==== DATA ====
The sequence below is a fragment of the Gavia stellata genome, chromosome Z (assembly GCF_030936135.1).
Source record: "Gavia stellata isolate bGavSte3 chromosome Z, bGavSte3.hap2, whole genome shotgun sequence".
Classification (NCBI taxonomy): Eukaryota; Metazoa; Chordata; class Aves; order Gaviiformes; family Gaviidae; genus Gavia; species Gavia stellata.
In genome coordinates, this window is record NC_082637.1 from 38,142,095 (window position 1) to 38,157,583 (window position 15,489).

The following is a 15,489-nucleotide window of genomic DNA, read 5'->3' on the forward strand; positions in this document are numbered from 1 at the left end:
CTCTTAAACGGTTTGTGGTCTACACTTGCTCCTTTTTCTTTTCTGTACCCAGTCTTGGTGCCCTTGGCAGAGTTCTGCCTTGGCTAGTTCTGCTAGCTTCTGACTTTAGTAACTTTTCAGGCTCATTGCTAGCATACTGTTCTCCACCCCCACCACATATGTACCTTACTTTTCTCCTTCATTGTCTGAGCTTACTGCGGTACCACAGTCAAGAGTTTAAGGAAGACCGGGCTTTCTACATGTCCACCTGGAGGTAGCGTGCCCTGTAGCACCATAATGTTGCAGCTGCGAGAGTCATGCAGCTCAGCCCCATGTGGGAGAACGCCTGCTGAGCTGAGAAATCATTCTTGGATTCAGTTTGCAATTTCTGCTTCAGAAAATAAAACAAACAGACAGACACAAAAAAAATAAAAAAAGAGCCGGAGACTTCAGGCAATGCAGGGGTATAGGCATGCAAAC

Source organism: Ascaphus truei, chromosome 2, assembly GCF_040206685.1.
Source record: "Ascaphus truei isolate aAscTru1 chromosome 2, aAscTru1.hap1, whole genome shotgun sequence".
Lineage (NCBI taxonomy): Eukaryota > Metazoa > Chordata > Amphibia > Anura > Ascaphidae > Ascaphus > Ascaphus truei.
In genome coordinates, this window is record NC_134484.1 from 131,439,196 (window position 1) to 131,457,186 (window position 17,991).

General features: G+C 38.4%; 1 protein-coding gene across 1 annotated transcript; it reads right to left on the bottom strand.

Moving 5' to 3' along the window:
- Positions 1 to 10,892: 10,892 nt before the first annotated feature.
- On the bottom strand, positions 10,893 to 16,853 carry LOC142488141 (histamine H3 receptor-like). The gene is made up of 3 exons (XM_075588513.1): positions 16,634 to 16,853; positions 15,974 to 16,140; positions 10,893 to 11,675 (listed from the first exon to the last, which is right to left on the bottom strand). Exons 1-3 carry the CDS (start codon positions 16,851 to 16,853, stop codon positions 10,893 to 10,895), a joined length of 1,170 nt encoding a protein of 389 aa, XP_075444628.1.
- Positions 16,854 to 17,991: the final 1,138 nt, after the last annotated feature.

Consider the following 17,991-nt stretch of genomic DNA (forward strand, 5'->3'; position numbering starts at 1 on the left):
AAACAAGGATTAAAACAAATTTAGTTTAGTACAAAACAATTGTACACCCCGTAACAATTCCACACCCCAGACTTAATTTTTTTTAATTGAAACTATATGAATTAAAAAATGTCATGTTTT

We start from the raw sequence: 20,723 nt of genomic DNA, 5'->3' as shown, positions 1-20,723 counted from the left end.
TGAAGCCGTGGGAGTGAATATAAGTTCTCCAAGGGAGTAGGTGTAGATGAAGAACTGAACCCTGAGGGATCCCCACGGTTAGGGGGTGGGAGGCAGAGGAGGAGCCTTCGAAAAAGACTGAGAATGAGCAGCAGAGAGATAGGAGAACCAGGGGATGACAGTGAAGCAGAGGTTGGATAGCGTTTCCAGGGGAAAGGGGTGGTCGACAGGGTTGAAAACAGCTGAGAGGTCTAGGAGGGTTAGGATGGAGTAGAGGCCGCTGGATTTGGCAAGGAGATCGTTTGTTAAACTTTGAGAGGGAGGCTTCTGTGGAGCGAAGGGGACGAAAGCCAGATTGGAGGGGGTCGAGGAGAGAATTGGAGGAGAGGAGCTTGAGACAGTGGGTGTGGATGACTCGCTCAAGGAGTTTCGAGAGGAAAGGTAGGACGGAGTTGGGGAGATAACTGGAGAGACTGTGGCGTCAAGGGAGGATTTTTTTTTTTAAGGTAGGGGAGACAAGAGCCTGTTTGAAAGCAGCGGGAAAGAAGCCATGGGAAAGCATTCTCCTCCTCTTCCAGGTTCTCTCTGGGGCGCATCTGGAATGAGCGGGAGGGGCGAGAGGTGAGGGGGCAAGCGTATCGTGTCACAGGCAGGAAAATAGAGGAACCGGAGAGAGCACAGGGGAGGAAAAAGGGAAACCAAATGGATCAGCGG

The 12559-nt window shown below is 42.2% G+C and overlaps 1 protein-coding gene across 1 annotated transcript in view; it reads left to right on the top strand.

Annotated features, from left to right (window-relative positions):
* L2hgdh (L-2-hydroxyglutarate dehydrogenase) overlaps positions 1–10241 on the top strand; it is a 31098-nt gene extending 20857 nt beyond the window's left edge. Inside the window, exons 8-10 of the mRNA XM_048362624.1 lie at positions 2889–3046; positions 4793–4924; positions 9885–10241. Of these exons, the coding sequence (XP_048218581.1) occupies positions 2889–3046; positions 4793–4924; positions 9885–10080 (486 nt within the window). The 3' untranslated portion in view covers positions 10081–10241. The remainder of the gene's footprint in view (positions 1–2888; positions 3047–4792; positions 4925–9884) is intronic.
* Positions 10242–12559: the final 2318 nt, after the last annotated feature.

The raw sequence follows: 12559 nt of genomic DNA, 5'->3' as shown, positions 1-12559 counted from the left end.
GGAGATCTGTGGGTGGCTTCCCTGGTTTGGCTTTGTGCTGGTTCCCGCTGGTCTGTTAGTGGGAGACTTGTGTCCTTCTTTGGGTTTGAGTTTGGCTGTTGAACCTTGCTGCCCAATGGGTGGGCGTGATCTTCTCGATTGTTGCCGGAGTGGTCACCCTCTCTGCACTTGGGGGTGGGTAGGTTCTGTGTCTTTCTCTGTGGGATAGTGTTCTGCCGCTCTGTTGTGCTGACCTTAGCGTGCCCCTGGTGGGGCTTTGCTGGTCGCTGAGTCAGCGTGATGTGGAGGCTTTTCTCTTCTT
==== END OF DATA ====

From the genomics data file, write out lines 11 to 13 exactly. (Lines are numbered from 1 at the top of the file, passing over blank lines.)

General features: G+C 38.4%; 1 protein-coding gene across 1 annotated transcript; it reads right to left on the bottom strand.

Moving 5' to 3' along the window:
- Positions 1 to 10,892: 10,892 nt before the first annotated feature.